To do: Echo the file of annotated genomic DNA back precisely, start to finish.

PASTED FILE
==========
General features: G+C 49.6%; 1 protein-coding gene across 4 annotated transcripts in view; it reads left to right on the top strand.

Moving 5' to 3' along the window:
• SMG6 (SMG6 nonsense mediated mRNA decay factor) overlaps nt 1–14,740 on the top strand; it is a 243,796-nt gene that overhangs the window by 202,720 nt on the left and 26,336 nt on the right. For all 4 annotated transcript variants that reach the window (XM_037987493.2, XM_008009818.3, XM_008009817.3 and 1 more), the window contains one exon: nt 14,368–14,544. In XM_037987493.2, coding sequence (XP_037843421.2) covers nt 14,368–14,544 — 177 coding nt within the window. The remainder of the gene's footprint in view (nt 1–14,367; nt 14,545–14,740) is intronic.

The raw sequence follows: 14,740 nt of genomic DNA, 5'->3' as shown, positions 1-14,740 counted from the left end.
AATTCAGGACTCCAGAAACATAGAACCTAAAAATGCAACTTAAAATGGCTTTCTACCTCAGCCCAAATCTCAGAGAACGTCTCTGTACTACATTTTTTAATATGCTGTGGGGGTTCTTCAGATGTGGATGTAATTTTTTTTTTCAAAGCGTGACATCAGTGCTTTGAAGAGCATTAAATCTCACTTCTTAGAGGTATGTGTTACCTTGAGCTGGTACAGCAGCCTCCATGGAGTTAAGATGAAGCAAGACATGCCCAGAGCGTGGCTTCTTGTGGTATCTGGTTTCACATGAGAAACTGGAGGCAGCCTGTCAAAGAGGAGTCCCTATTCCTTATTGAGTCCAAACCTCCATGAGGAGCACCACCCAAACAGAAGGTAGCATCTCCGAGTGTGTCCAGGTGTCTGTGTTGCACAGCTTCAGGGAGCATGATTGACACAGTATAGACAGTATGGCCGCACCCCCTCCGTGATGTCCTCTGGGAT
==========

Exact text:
General features: G+C 49.6%; 1 protein-coding gene across 4 annotated transcripts in view; it reads left to right on the top strand.

Moving 5' to 3' along the window:
• SMG6 (SMG6 nonsense mediated mRNA decay factor) overlaps nt 1–14,740 on the top strand; it is a 243,796-nt gene that overhangs the window by 202,720 nt on the left and 26,336 nt on the right. For all 4 annotated transcript variants that reach the window (XM_037987493.2, XM_008009818.3, XM_008009817.3 and 1 more), the window contains one exon: nt 14,368–14,544. In XM_037987493.2, coding sequence (XP_037843421.2) covers nt 14,368–14,544 — 177 coding nt within the window. The remainder of the gene's footprint in view (nt 1–14,367; nt 14,545–14,740) is intronic.

The raw sequence follows: 14,740 nt of genomic DNA, 5'->3' as shown, positions 1-14,740 counted from the left end.
AATTCAGGACTCCAGAAACATAGAACCTAAAAATGCAACTTAAAATGGCTTTCTACCTCAGCCCAAATCTCAGAGAACGTCTCTGTACTACATTTTTTAATATGCTGTGGGGGTTCTTCAGATGTGGATGTAATTTTTTTTTTCAAAGCGTGACATCAGTGCTTTGAAGAGCATTAAATCTCACTTCTTAGAGGTATGTGTTACCTTGAGCTGGTACAGCAGCCTCCATGGAGTTAAGATGAAGCAAGACATGCCCAGAGCGTGGCTTCTTGTGGTATCTGGTTTCACATGAGAAACTGGAGGCAGCCTGTCAAAGAGGAGTCCCTATTCCTTATTGAGTCCAAACCTCCATGAGGAGCACCACCCAAACAGAAGGTAGCATCTCCGAGTGTGTCCAGGTGTCTGTGTTGCACAGCTTCAGGGAGCATGATTGACACAGTATAGACAGTATGGCCGCACCCCCTCCGTGATGTCCTCTGGGAT